Says he saw what he called a "notice of concern" form on the supervisor's desk about a residential package he delivered two days ago but apparently the customer never got and called in to complain. He just qualified and is still trying to prove himself and is worried this will get him in trouble.

Told him it's probably nothing to get upset over but that I'd ask around BC's collective font of knowledge. I'm also partially curious because I've never heard of anything like that outside of the typical driver follow-up. I also told him he should be more worried about doing things like skipping lunch...

Anyone ever seen or heard of one of these?
Tell your buddy to take the ipad back to the house , he is busted..
 

LarryBird

Well-Known Member
Tell your buddy to take the ipad back to the house , he is busted..
He already pawned it for crack money.

He needs to come up with a reasonable story and hold firm under questioning.

OP, tell your "buddy" to say little, and admit to nothing. He's gonna get the 3rd degree, but if UPS actually had anything, he'd be getting the walkout without question, so don't give them anything, and you'll, I mean he'll be fine.
 

KoennenTiger

Well-Known Member
Yep. It’s just a driver follow up. I’ve seen the oms print them out to put on sup’s desk & it says “customer concern”. Then I’ll get the blue or yellow driver follow up sheet next morning & toss it in garbage around 4th stop of the day..
Why throw it away that's the easiest delivery of the day. A single sheet of paper? Plus you get to type in the entire tracking number. Sit there and chat with whoever answers the door... "hey did you actually get this package?" Then just change it to a driver follow up and sheet accordingly.

No reason to throw perfectly good and easy work in the garbage.
 

Shift Inhibit

He who laughs last didn't get it.
Why throw it away that's the easiest delivery of the day. A single sheet of paper? Plus you get to type in the entire tracking number. Sit there and chat with whoever answers the door... "hey did you actually get this package?" Then just change it to a driver follow up and sheet accordingly.

No reason to throw perfectly good and easy work in the garbage.
I do it when I know the people are lying (my route is in inner city). Plus most days I like to get done as early as possible during summertime.
 

Distracted driver

Distracted Driver
Got a panicked text from a co-worker this morning who, for some reason, has taken a liking to me and asks lots of questions.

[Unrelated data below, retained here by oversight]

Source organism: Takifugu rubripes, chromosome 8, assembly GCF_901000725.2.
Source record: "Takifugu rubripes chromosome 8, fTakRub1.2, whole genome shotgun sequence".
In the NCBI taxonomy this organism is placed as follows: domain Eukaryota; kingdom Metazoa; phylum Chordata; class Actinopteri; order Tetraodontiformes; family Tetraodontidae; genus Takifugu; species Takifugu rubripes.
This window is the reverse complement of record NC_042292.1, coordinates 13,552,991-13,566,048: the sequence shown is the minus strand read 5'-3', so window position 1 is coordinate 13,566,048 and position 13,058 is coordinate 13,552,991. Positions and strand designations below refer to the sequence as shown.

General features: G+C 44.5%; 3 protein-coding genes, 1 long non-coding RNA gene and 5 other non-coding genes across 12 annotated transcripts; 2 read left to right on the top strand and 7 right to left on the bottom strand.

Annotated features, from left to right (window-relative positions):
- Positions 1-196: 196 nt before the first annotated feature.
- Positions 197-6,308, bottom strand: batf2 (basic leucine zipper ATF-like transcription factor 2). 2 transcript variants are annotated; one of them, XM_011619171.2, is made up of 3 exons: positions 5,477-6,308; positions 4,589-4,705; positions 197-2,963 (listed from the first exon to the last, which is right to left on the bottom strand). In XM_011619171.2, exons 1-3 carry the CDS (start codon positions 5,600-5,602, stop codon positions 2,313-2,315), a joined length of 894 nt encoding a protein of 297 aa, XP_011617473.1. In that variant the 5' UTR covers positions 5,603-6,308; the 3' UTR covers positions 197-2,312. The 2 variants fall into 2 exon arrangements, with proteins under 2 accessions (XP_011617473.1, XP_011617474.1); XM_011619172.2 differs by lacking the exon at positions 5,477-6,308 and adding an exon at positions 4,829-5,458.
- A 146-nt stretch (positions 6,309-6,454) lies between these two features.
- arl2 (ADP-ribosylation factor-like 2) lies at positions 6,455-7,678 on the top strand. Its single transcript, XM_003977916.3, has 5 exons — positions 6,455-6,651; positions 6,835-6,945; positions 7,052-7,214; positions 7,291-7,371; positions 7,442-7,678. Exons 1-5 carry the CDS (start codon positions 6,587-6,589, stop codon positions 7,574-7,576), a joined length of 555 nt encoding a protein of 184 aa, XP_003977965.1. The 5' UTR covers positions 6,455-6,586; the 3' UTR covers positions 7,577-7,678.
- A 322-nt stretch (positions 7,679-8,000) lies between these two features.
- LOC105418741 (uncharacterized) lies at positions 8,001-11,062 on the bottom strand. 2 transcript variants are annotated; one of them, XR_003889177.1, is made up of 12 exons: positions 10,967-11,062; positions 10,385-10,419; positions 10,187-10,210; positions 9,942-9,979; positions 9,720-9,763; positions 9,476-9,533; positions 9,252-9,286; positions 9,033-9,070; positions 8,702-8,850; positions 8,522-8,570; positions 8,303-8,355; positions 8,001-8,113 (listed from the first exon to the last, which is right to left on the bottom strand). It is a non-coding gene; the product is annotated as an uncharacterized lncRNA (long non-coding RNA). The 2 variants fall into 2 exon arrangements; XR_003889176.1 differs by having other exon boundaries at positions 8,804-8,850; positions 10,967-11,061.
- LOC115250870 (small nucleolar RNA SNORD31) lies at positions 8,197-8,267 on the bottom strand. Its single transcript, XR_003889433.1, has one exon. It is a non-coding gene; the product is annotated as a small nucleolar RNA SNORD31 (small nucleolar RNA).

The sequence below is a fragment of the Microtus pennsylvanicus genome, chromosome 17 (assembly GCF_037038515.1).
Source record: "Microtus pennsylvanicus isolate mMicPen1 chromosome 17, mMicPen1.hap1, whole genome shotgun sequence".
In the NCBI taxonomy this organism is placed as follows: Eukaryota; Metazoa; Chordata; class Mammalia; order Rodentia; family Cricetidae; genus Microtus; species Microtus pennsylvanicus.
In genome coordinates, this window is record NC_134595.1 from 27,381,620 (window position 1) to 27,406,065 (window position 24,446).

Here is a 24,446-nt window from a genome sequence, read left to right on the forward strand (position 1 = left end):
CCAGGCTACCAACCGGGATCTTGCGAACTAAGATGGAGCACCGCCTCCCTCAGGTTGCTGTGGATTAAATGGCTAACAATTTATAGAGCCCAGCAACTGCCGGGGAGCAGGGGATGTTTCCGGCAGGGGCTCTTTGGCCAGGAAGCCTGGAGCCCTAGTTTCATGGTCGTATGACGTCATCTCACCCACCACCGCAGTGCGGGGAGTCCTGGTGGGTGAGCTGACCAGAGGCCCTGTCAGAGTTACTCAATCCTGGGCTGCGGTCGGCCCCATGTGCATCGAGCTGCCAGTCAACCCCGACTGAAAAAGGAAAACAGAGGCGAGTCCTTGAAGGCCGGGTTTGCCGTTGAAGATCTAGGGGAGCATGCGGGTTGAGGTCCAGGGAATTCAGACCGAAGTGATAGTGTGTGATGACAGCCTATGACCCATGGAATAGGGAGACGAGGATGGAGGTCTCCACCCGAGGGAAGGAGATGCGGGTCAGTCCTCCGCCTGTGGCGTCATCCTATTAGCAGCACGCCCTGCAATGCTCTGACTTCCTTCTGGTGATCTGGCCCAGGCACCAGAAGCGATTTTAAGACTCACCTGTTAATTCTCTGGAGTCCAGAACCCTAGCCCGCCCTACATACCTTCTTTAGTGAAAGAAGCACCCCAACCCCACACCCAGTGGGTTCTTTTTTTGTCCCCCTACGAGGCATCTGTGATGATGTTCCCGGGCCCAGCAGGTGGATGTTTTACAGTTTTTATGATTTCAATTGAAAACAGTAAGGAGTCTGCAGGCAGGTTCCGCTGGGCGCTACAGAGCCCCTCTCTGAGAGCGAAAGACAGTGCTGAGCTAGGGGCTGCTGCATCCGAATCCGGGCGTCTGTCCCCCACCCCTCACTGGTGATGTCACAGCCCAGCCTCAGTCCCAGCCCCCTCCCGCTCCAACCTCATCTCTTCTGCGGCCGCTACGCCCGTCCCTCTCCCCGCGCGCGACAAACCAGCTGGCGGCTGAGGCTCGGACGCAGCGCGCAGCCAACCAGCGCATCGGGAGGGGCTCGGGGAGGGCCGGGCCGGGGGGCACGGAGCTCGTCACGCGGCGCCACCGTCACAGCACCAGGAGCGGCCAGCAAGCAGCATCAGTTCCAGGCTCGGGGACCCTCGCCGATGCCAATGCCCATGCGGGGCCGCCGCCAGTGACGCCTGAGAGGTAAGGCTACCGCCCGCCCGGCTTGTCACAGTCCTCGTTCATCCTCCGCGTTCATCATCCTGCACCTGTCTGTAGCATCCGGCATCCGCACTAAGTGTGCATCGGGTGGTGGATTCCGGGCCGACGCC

Says he saw what he called a "notice of concern" form on the supervisor's desk about a residential package he delivered two days ago but apparently the customer never got and called in to complain. He just qualified and is still trying to prove himself and is worried this will get him in trouble.

Told him it's probably nothing to get upset over but that I'd ask around BC's collective font of knowledge. I'm also partially curious because I've never heard of anything like that outside of the typical driver follow-up. I also told him he should be more worried about doing things like skipping lunch...

Anyone ever seen or heard of one of these?
Yes customer concern those are around everyda . He either delivered to wrong house or wrong door or customer just decided on not paying for the package she ordered.
 

Zowert

Well-Known Member
Those are largely ignored here. I had a customer call in and rat me out for throwing an irreg (50lb mattress) over my shoulder and walking it up to their door instead of break out the hand truck. I know it was this particular person because they said, “oh that can’t be good for your back!” Granted they were right but let me worry about that ya j/o!
 

Indecisi0n

Well-Known Member
Those are largely ignored here. I had a customer call in and rat me out for throwing an irreg (50lb mattress) over my shoulder and walking it up to their door instead of break out the hand truck. I know it was this particular person because they said, “oh that can’t be good for your back!” Granted they were right but let me worry about that ya j/o!
People are so weird.
 

Brownslave688

You want a toe? I can get you a toe.
Got a panicked text from a co-worker this morning who, for some reason, has taken a liking to me and asks lots of questions.

Says he saw what he called a "notice of concern" form on the supervisor's desk about a residential package he delivered two days ago but apparently the customer never got and called in to complain. He just qualified and is still trying to prove himself and is worried this will get him in trouble.

Told him it's probably nothing to get upset over but that I'd ask around BC's collective font of knowledge. I'm also partially curious because I've never heard of anything like that outside of the typical driver follow-up. I also told him he should be more worried about doing things like skipping lunch...

Anyone ever seen or heard of one of these?
Yeah I get customer concerns once a week at least lol